The rise in fraudulent mortgage introducers and how to tackle them – Syms

by: Liz Syms, CEO of Connect for Intermediaries
  • 19/02/2019
  • 0
The rise in fraudulent mortgage introducers and how to tackle them – Syms
As a network, we are used to completing due diligence on potential broker members, but recently we have seen an increase in the sophistication some potential fraudsters are using in order to obtain approval.

 

One particular area we are seeing is where applicants have changed their names in order to hide a past.

This past could be related to being removed from one or more past lender panels or in one case the applicant was trying to hide that they had actually been to prison for mortgage fraud.

The issue is that when someone chooses to change their name by say Deed Poll there is no official register for this.

Depending on the time that has passed since the name change, they may be able to supply a range of genuine documents in their new name, leaving many none the wiser.

So why could this also be a risk for mortgage brokers?

 

Providing fraudulent documents

There is a risk on two fronts.

The first is that many mortgage brokers have introducers of business.

Without completing due diligence on those introducers they may find themselves unknowingly dealing with applications from clients who have been coached by the introducer with areas such as ‘back door residential’.

Or in some cases the introducer has helped the client to obtain fraudulent documentation such as payslips and bank statements.

The second, and one of the increasing areas of fraud, is the remortgage of an unencumbered property that is tenanted.

The tenant changes their name to the legal owner of the property and then updates their official documents to match the name change.

After a few months, they have the official paperwork needed to apply for a remortgage on the property, by impersonating the true owner.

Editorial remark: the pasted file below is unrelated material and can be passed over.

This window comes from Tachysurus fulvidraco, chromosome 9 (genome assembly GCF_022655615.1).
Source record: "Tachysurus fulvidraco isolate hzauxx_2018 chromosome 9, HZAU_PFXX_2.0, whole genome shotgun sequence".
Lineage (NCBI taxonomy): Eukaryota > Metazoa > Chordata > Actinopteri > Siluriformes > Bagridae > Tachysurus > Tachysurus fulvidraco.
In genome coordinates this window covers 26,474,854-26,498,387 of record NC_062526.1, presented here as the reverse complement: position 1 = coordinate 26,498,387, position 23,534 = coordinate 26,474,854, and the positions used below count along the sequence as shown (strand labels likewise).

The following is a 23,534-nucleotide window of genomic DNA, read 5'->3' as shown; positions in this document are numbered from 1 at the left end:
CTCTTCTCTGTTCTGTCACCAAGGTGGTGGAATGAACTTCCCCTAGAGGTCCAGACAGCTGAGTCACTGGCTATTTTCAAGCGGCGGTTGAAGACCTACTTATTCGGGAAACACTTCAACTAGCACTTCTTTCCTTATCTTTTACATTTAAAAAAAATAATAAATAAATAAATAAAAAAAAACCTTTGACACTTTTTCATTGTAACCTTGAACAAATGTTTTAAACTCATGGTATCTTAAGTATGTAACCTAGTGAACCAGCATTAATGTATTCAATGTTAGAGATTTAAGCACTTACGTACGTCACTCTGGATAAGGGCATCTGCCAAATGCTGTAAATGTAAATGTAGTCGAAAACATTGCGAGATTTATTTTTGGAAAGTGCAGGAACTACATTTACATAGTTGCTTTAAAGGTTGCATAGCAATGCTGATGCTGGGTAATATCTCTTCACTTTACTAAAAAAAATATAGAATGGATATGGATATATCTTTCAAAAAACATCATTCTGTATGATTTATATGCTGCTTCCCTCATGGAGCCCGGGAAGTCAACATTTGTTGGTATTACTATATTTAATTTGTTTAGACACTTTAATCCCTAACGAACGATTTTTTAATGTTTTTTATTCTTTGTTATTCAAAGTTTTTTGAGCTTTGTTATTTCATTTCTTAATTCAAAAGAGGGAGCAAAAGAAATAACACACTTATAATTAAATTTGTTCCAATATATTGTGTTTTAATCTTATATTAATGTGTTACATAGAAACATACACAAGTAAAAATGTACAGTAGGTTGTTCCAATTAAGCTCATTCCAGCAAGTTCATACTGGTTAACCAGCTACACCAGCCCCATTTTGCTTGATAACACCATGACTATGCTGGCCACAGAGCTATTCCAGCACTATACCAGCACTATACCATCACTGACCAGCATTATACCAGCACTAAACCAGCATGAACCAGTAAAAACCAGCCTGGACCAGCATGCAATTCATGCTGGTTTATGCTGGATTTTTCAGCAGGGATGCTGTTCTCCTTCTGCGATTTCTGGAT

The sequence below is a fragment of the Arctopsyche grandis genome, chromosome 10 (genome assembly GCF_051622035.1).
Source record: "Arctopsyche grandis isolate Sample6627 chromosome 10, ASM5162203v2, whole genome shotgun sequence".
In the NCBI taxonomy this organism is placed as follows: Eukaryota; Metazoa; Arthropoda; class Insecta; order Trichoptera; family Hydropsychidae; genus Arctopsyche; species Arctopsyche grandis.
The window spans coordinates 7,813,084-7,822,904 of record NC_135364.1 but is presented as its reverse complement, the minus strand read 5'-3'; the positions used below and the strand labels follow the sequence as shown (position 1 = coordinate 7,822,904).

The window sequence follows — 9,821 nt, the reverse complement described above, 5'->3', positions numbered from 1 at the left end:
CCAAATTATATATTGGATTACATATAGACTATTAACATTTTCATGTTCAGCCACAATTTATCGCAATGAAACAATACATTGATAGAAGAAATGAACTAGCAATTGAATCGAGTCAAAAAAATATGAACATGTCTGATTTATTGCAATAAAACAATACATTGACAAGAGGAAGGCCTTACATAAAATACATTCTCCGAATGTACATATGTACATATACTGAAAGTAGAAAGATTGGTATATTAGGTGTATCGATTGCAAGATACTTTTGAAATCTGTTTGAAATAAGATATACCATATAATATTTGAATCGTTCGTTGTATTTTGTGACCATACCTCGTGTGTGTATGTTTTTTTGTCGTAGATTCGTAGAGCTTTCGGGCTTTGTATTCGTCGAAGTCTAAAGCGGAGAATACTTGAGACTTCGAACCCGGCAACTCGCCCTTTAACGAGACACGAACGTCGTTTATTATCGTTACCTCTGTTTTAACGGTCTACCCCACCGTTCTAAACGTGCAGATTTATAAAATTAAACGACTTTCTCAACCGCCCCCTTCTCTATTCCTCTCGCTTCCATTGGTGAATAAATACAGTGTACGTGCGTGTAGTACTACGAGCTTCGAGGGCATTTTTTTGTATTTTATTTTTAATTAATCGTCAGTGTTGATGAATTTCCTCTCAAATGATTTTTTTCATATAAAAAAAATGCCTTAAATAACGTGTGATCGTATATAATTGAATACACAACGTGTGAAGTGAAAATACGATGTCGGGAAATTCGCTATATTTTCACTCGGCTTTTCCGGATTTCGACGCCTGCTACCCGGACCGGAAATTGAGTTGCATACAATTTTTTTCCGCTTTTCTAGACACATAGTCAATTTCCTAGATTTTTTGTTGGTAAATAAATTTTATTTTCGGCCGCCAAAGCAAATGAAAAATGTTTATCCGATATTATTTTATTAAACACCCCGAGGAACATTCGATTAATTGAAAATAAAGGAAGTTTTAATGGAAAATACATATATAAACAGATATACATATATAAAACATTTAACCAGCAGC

How to protect yourself

So what can a broker do to try to identify these types of fraud?

While brokers do not have access to some of the sophisticated tools available to lenders, there are a lot of tools available to brokers for free or minimal cost.

It is important to do a range of checks and look at how these add up.

For example, 192.com can check the electoral roll to see who has registered at the subject property and when.

Mouseprice can help you see the date and price paid for the property, and when it has been marketed for sale or rent.

Companies House can help you identify any undisclosed companies and directorships. Asking for full documentation including a credit check is also important.

When you gather your client’s fact find information or ask an introducer to complete an application form, does the information you have been given match the documents and the information you have found through your checks?

If you raise questions, do the answers seem feasible?

 

Many anomalies

Often there is not one big area that shows as an issue, but lots of little anomalies that don’t seem to make sense.

Google is another very good tool to find information.

In combination with this and some identity related issues we recently uncovered an applicant who was hiding very close family links to someone who appeared to still be wanted for questioning related to armed robbery.

Brokers that take the risk seriously can adopt checks and processes that will help them protect their businesses for many years to come.

 

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